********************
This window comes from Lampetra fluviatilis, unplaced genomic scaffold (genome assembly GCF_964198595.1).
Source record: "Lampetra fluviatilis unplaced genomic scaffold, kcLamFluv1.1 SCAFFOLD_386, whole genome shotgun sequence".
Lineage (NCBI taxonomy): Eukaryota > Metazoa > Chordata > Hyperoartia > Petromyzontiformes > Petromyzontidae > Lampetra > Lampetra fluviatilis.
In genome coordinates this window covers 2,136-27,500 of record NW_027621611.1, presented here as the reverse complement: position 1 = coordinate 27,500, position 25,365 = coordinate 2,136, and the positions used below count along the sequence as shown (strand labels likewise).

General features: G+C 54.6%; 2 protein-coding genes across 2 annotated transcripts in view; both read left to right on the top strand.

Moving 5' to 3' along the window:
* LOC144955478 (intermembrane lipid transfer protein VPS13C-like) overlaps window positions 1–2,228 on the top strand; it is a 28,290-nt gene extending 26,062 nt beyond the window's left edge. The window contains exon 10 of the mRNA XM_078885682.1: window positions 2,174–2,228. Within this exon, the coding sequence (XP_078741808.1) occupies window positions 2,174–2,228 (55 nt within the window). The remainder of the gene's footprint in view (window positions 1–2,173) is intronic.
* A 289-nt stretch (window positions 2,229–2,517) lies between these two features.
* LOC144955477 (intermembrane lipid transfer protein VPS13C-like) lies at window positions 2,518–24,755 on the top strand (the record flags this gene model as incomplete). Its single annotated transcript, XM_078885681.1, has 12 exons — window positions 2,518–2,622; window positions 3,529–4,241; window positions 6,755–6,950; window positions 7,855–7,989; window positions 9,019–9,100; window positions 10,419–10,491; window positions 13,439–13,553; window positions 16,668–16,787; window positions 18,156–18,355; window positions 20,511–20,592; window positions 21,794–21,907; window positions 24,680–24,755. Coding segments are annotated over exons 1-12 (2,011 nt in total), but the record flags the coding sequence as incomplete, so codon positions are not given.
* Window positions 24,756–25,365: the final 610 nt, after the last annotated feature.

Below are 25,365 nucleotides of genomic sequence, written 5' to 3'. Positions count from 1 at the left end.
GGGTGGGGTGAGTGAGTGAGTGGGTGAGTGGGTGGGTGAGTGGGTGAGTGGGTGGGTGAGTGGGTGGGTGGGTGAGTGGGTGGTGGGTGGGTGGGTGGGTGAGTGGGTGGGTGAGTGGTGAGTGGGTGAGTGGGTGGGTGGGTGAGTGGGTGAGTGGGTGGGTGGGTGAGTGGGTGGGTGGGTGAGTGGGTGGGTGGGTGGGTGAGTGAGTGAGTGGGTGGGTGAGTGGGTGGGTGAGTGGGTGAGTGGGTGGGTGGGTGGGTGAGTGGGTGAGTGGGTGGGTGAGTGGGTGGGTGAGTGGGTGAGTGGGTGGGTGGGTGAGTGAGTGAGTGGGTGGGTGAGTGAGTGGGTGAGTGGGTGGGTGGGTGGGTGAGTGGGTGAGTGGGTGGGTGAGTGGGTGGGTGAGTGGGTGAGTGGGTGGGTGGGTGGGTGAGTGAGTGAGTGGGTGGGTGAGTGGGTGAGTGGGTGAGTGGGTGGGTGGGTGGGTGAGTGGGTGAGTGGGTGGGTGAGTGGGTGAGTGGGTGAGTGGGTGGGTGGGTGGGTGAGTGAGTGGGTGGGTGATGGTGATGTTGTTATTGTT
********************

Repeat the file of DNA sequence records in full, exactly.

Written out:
This window comes from Lampetra fluviatilis, unplaced genomic scaffold (genome assembly GCF_964198595.1).
Source record: "Lampetra fluviatilis unplaced genomic scaffold, kcLamFluv1.1 SCAFFOLD_386, whole genome shotgun sequence".
Lineage (NCBI taxonomy): Eukaryota > Metazoa > Chordata > Hyperoartia > Petromyzontiformes > Petromyzontidae > Lampetra > Lampetra fluviatilis.
In genome coordinates this window covers 2,136-27,500 of record NW_027621611.1, presented here as the reverse complement: position 1 = coordinate 27,500, position 25,365 = coordinate 2,136, and the positions used below count along the sequence as shown (strand labels likewise).

General features: G+C 54.6%; 2 protein-coding genes across 2 annotated transcripts in view; both read left to right on the top strand.

Moving 5' to 3' along the window:
* LOC144955478 (intermembrane lipid transfer protein VPS13C-like) overlaps window positions 1–2,228 on the top strand; it is a 28,290-nt gene extending 26,062 nt beyond the window's left edge. The window contains exon 10 of the mRNA XM_078885682.1: window positions 2,174–2,228. Within this exon, the coding sequence (XP_078741808.1) occupies window positions 2,174–2,228 (55 nt within the window). The remainder of the gene's footprint in view (window positions 1–2,173) is intronic.
* A 289-nt stretch (window positions 2,229–2,517) lies between these two features.
* LOC144955477 (intermembrane lipid transfer protein VPS13C-like) lies at window positions 2,518–24,755 on the top strand (the record flags this gene model as incomplete). Its single annotated transcript, XM_078885681.1, has 12 exons — window positions 2,518–2,622; window positions 3,529–4,241; window positions 6,755–6,950; window positions 7,855–7,989; window positions 9,019–9,100; window positions 10,419–10,491; window positions 13,439–13,553; window positions 16,668–16,787; window positions 18,156–18,355; window positions 20,511–20,592; window positions 21,794–21,907; window positions 24,680–24,755. Coding segments are annotated over exons 1-12 (2,011 nt in total), but the record flags the coding sequence as incomplete, so codon positions are not given.
* Window positions 24,756–25,365: the final 610 nt, after the last annotated feature.

Below are 25,365 nucleotides of genomic sequence, written 5' to 3'. Positions count from 1 at the left end.
GGGTGGGGTGAGTGAGTGAGTGGGTGAGTGGGTGGGTGAGTGGGTGAGTGGGTGGGTGAGTGGGTGGGTGGGTGAGTGGGTGGTGGGTGGGTGGGTGGGTGAGTGGGTGGGTGAGTGGTGAGTGGGTGAGTGGGTGGGTGGGTGAGTGGGTGAGTGGGTGGGTGGGTGAGTGGGTGGGTGGGTGAGTGGGTGGGTGGGTGGGTGAGTGAGTGAGTGGGTGGGTGAGTGGGTGGGTGAGTGGGTGAGTGGGTGGGTGGGTGGGTGAGTGGGTGAGTGGGTGGGTGAGTGGGTGGGTGAGTGGGTGAGTGGGTGGGTGGGTGAGTGAGTGAGTGGGTGGGTGAGTGAGTGGGTGAGTGGGTGGGTGGGTGGGTGAGTGGGTGAGTGGGTGGGTGAGTGGGTGGGTGAGTGGGTGAGTGGGTGGGTGGGTGGGTGAGTGAGTGAGTGGGTGGGTGAGTGGGTGAGTGGGTGAGTGGGTGGGTGGGTGGGTGAGTGGGTGAGTGGGTGGGTGAGTGGGTGAGTGGGTGAGTGGGTGGGTGGGTGGGTGAGTGAGTGGGTGGGTGATGGTGATGTTGTTATTGTT